What to expect during your first week following ACL reconstruction using an autograft
In my previous entry “Overview of ACL Injury Prevention”, I discussed some of the mechanisms of force which can produce a non-contact ACL injury, as well as described a few of the preventative techniques. These include strengthening the hip complex, stretching, proprioception, and implementing proper jumping and landing skills. Attention to injury prevention should accompany any strength and conditioning program.
Injury prevention techniques, however, are no panacea, since the more hours one logs on the football field, mogul course, basketball court, track, etc., the chances of injury will naturally creep higher. The price I pay for being very active in sports over the past 37 years and pushing myself in my own strength and conditioning regimen, is the possibility of injury. Unfortunately, I tore my ACL while making a pivot to explosion move in a basketball game. The injury occurred on my right side, where I have also had two previous hamstring injuries, and a concomitant weaker hip extensor for years.
My ACL insufficiency was identified with a positive Lachman test, KT 1000 (a device that measures anterior tibial displacement relative to the femur) score of 3.5mm variation, and an MRI (which showed a partial tear) at Kerlan Jobe, a well-regarded sports medicine center. I also had a positive Lachman test at SMI-LA, a premier sports physical therapy center. Thus, my ACL reconstruction and recovery adventure has commenced in very quick fashion.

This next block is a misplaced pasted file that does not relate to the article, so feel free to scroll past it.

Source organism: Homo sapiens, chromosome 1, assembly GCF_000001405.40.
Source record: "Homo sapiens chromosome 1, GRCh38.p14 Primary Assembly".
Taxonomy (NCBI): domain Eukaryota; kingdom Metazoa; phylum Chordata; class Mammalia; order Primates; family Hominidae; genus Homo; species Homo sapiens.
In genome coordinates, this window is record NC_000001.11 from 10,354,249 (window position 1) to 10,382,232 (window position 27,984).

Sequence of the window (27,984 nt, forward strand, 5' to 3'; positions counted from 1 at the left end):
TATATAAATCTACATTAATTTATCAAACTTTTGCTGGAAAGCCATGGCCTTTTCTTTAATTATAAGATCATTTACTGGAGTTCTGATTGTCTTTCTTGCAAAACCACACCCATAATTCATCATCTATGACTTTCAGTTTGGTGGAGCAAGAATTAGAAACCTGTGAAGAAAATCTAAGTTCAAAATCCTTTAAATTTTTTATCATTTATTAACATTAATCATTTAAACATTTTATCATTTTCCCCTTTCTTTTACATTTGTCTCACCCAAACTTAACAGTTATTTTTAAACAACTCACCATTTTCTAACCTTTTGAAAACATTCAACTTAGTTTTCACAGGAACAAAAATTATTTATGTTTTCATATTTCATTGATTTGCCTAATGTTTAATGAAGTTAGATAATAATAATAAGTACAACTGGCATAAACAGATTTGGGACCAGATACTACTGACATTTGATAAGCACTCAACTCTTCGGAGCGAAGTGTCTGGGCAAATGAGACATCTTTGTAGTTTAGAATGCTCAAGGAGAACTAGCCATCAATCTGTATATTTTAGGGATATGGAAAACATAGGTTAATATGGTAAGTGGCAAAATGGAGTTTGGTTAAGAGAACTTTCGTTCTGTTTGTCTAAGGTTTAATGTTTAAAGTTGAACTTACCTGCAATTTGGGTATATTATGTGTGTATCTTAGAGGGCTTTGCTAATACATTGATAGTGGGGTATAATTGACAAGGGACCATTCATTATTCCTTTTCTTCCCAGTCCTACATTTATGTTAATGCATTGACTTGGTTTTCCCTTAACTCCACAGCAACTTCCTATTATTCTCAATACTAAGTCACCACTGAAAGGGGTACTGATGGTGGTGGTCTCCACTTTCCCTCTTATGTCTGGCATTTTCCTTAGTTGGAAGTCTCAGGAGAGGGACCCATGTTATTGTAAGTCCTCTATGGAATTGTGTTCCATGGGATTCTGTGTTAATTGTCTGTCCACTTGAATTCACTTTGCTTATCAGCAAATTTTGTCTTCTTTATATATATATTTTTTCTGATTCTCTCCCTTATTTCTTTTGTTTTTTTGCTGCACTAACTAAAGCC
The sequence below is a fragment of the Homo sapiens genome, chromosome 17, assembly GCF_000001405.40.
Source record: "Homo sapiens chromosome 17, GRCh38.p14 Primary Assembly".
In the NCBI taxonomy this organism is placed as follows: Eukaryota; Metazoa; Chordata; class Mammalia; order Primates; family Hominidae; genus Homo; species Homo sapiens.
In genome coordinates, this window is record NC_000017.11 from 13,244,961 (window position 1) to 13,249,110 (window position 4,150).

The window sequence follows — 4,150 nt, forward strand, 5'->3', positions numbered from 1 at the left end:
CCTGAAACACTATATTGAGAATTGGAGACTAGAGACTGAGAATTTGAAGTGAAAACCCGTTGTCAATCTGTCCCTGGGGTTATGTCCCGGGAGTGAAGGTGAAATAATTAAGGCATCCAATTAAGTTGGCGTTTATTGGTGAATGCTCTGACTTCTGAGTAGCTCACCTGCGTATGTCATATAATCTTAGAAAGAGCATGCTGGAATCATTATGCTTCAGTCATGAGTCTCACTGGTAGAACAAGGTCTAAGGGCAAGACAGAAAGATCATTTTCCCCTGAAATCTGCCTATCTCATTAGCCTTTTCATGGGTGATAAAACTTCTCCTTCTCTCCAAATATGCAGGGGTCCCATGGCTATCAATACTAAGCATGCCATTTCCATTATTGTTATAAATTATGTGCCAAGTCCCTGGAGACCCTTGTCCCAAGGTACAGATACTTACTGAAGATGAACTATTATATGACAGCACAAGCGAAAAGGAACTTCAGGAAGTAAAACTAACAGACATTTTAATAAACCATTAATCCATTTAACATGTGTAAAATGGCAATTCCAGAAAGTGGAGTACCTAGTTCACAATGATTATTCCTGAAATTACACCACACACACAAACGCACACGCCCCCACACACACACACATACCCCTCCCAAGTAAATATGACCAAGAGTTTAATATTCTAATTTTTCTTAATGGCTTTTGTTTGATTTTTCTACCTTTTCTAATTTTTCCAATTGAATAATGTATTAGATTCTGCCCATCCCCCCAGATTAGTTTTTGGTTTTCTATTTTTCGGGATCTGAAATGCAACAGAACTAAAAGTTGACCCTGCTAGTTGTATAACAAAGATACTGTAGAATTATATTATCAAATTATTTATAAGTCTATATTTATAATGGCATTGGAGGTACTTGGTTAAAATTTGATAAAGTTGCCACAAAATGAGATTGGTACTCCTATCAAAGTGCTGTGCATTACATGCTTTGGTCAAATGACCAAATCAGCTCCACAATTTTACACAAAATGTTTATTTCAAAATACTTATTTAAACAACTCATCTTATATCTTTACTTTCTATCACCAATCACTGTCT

I chose to use the bone-patella tendon-bone autograph, since I am more comfortable using my own tissue and bone as my new graft, despite the greater initial morbity associated with harvesting my own tendon and bone. My surgeon removed my former ACL “cyclops lesion”, performed the graft harvesting, and fixated the graft with sufficient tautness. During that first post operative afternoon, I was ensconced in the anaesthesia fog. I had difficulty remembering things during the first 2-3 days, so it is prudent to have someone reliable at home with you during this time. I was grateful for my girlfriend and Mom in assisting me in remembering the exercises I performed and the times I took pain meds.
The PT protocol is initiated literally the moment you step foot in the house. The first device you use is the Continuous Passive Motion machine, which slowly flexes and extends your knee in an effort to reduce edema and prevent arthrofibrosis. My protocol stated that I needed to increase the degrees of flexion by 50 in eight days. This requires being strapped in to the CPM for 6-8 hours. Additional exercises include the prone passive knee extension, which was the most painful, using a towel roll under the heel, for 20-30 minutes a time. Quad sets are initiated slowly at around day 3, and constitute a volitional contraction of your quad muscles, a 3 second hold, and then a repeat for up to 50+ reps a day. The vasoneumatic icing machine was used throughout the day. My favorite exercise was partial weight bearing and walking with crutches, my Mom, and my dog. The glorious sun and California breeze felt so therapeutic to me. I truly do appreciate the importance of the “external” effects of fresh air and home cooked meals during the recovery process! Week 1 is finished…